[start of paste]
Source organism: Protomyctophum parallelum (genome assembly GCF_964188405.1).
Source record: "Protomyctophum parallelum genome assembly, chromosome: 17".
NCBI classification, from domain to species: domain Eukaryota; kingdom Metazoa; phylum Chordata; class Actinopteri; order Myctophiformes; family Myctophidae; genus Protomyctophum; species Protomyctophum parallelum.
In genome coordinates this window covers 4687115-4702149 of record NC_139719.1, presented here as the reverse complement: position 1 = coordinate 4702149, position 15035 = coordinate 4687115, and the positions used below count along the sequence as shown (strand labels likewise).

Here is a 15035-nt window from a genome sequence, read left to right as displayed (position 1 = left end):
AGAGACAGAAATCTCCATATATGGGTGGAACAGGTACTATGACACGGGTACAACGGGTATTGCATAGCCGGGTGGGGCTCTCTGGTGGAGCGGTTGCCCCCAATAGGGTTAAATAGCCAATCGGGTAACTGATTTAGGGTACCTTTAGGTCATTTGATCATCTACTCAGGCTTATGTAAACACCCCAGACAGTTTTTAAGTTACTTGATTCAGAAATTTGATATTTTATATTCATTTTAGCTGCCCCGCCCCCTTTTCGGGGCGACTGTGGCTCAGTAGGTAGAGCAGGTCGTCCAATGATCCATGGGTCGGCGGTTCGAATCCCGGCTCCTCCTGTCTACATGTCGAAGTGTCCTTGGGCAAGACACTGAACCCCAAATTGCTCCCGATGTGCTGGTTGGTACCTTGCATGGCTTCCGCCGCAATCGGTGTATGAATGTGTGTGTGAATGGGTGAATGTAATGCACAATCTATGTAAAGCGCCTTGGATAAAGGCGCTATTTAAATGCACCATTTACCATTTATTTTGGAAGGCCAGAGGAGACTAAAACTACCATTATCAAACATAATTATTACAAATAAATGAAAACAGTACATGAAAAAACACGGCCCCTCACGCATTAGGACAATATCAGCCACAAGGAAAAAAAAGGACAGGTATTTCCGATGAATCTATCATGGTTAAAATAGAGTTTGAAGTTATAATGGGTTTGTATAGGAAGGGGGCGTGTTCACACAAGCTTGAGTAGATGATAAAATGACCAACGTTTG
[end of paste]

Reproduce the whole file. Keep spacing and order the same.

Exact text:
Source organism: Protomyctophum parallelum (genome assembly GCF_964188405.1).
Source record: "Protomyctophum parallelum genome assembly, chromosome: 17".
NCBI classification, from domain to species: domain Eukaryota; kingdom Metazoa; phylum Chordata; class Actinopteri; order Myctophiformes; family Myctophidae; genus Protomyctophum; species Protomyctophum parallelum.
In genome coordinates this window covers 4687115-4702149 of record NC_139719.1, presented here as the reverse complement: position 1 = coordinate 4702149, position 15035 = coordinate 4687115, and the positions used below count along the sequence as shown (strand labels likewise).

Here is a 15035-nt window from a genome sequence, read left to right as displayed (position 1 = left end):
AGAGACAGAAATCTCCATATATGGGTGGAACAGGTACTATGACACGGGTACAACGGGTATTGCATAGCCGGGTGGGGCTCTCTGGTGGAGCGGTTGCCCCCAATAGGGTTAAATAGCCAATCGGGTAACTGATTTAGGGTACCTTTAGGTCATTTGATCATCTACTCAGGCTTATGTAAACACCCCAGACAGTTTTTAAGTTACTTGATTCAGAAATTTGATATTTTATATTCATTTTAGCTGCCCCGCCCCCTTTTCGGGGCGACTGTGGCTCAGTAGGTAGAGCAGGTCGTCCAATGATCCATGGGTCGGCGGTTCGAATCCCGGCTCCTCCTGTCTACATGTCGAAGTGTCCTTGGGCAAGACACTGAACCCCAAATTGCTCCCGATGTGCTGGTTGGTACCTTGCATGGCTTCCGCCGCAATCGGTGTATGAATGTGTGTGTGAATGGGTGAATGTAATGCACAATCTATGTAAAGCGCCTTGGATAAAGGCGCTATTTAAATGCACCATTTACCATTTATTTTGGAAGGCCAGAGGAGACTAAAACTACCATTATCAAACATAATTATTACAAATAAATGAAAACAGTACATGAAAAAACACGGCCCCTCACGCATTAGGACAATATCAGCCACAAGGAAAAAAAAGGACAGGTATTTCCGATGAATCTATCATGGTTAAAATAGAGTTTGAAGTTATAATGGGTTTGTATAGGAAGGGGGCGTGTTCACACAAGCTTGAGTAGATGATAAAATGACCAACGTTTG